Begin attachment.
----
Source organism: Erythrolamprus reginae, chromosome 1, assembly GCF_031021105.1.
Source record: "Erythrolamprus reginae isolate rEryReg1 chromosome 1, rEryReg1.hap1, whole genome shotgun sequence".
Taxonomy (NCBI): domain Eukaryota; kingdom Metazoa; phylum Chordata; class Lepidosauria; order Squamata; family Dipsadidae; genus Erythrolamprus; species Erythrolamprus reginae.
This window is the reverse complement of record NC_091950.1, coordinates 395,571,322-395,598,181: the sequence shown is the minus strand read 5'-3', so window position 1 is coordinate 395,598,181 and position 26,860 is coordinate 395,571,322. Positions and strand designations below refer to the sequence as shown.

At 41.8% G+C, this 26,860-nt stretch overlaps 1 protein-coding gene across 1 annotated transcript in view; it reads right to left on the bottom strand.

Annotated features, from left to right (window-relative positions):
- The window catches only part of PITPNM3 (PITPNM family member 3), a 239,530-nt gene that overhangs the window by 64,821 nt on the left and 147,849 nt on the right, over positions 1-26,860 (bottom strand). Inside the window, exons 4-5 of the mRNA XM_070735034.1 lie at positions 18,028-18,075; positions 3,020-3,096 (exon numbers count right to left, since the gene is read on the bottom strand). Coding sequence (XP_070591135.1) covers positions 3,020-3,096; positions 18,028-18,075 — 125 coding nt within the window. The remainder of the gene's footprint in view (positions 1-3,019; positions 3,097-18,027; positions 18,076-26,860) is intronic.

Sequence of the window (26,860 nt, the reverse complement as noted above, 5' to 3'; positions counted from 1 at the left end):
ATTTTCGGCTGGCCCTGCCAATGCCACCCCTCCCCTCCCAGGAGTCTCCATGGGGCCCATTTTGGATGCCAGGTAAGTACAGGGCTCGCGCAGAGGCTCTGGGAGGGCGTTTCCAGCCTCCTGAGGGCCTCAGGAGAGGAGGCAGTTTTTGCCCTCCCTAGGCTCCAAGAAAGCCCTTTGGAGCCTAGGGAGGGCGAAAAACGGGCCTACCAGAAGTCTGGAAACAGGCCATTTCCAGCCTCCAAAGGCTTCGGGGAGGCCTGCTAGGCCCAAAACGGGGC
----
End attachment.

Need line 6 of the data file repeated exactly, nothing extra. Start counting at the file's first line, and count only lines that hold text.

Annotated features, from left to right (window-relative positions):